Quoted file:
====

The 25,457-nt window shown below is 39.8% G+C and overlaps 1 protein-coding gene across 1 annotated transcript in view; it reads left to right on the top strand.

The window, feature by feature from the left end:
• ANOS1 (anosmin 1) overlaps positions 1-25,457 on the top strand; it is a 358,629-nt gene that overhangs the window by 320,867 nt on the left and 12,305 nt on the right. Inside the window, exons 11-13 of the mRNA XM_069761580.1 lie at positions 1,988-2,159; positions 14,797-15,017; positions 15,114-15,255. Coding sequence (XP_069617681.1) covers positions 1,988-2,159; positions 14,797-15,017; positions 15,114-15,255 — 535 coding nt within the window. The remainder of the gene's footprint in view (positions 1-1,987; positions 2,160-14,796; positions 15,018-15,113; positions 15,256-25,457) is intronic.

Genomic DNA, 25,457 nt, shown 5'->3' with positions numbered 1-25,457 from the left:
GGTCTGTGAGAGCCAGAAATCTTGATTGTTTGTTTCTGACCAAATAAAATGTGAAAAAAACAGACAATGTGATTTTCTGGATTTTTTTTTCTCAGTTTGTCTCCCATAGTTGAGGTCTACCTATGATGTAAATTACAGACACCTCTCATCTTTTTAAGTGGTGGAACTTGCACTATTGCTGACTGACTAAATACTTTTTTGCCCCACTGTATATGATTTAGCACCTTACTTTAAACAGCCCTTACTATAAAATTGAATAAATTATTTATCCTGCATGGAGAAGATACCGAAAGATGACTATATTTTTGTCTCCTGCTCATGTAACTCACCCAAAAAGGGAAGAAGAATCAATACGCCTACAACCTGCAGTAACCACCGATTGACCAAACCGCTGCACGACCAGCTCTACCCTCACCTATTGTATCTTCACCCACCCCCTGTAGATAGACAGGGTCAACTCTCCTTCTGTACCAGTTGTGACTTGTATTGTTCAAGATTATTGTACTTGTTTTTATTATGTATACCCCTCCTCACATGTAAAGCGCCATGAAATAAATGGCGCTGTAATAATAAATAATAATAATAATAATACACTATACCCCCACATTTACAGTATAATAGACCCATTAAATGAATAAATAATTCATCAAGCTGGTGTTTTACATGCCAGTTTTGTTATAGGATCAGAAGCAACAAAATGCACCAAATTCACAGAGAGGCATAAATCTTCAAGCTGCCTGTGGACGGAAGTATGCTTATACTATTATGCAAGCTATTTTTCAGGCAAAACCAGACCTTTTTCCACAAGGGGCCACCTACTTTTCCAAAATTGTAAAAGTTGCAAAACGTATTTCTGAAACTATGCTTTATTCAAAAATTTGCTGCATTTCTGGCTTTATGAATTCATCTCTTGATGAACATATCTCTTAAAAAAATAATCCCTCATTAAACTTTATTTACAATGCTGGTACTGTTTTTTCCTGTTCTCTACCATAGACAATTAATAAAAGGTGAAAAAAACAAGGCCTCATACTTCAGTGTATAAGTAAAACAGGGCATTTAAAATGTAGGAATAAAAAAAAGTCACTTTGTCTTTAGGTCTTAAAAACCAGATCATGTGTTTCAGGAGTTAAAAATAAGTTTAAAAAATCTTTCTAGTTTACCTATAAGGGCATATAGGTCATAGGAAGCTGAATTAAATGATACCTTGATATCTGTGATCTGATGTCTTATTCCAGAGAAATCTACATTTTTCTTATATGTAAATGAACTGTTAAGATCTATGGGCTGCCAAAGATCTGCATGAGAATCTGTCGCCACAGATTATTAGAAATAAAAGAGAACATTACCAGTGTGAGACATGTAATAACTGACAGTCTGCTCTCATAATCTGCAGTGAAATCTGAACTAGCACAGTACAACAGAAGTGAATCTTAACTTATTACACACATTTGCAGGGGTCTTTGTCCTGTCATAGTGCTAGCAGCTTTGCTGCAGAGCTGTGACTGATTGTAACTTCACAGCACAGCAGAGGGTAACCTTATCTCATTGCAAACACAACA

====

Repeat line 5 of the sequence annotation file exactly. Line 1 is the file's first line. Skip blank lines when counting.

GGTCTGTGAGAGCCAGAAATCTTGATTGTTTGTTTCTGACCAAATAAAATGTGAAAAAAACAGACAATGTGATTTTCTGGATTTTTTTTTCTCAGTTTGTCTCCCATAGTTGAGGTCTACCTATGATGTAAATTACAGACACCTCTCATCTTTTTAAGTGGTGGAACTTGCACTATTGCTGACTGACTAAATACTTTTTTGCCCCACTGTATATGATTTAGCACCTTACTTTAAACAGCCCTTACTATAAAATTGAATAAATTATTTATCCTGCATGGAGAAGATACCGAAAGATGACTATATTTTTGTCTCCTGCTCATGTAACTCACCCAAAAAGGGAAGAAGAATCAATACGCCTACAACCTGCAGTAACCACCGATTGACCAAACCGCTGCACGACCAGCTCTACCCTCACCTATTGTATCTTCACCCACCCCCTGTAGATAGACAGGGTCAACTCTCCTTCTGTACCAGTTGTGACTTGTATTGTTCAAGATTATTGTACTTGTTTTTATTATGTATACCCCTCCTCACATGTAAAGCGCCATGAAATAAATGGCGCTGTAATAATAAATAATAATAATAATAATACACTATACCCCCACATTTACAGTATAATAGACCCATTAAATGAATAAATAATTCATCAAGCTGGTGTTTTACATGCCAGTTTTGTTATAGGATCAGAAGCAACAAAATGCACCAAATTCACAGAGAGGCATAAATCTTCAAGCTGCCTGTGGACGGAAGTATGCTTATACTATTATGCAAGCTATTTTTCAGGCAAAACCAGACCTTTTTCCACAAGGGGCCACCTACTTTTCCAAAATTGTAAAAGTTGCAAAACGTATTTCTGAAACTATGCTTTATTCAAAAATTTGCTGCATTTCTGGCTTTATGAATTCATCTCTTGATGAACATATCTCTTAAAAAAATAATCCCTCATTAAACTTTATTTACAATGCTGGTACTGTTTTTTCCTGTTCTCTACCATAGACAATTAATAAAAGGTGAAAAAAACAAGGCCTCATACTTCAGTGTATAAGTAAAACAGGGCATTTAAAATGTAGGAATAAAAAAAAGTCACTTTGTCTTTAGGTCTTAAAAACCAGATCATGTGTTTCAGGAGTTAAAAATAAGTTTAAAAAATCTTTCTAGTTTACCTATAAGGGCATATAGGTCATAGGAAGCTGAATTAAATGATACCTTGATATCTGTGATCTGATGTCTTATTCCAGAGAAATCTACATTTTTCTTATATGTAAATGAACTGTTAAGATCTATGGGCTGCCAAAGATCTGCATGAGAATCTGTCGCCACAGATTATTAGAAATAAAAGAGAACATTACCAGTGTGAGACATGTAATAACTGACAGTCTGCTCTCATAATCTGCAGTGAAATCTGAACTAGCACAGTACAACAGAAGTGAATCTTAACTTATTACACACATTTGCAGGGGTCTTTGTCCTGTCATAGTGCTAGCAGCTTTGCTGCAGAGCTGTGACTGATTGTAACTTCACAGCACAGCAGAGGGTAACCTTATCTCATTGCAAACACAACA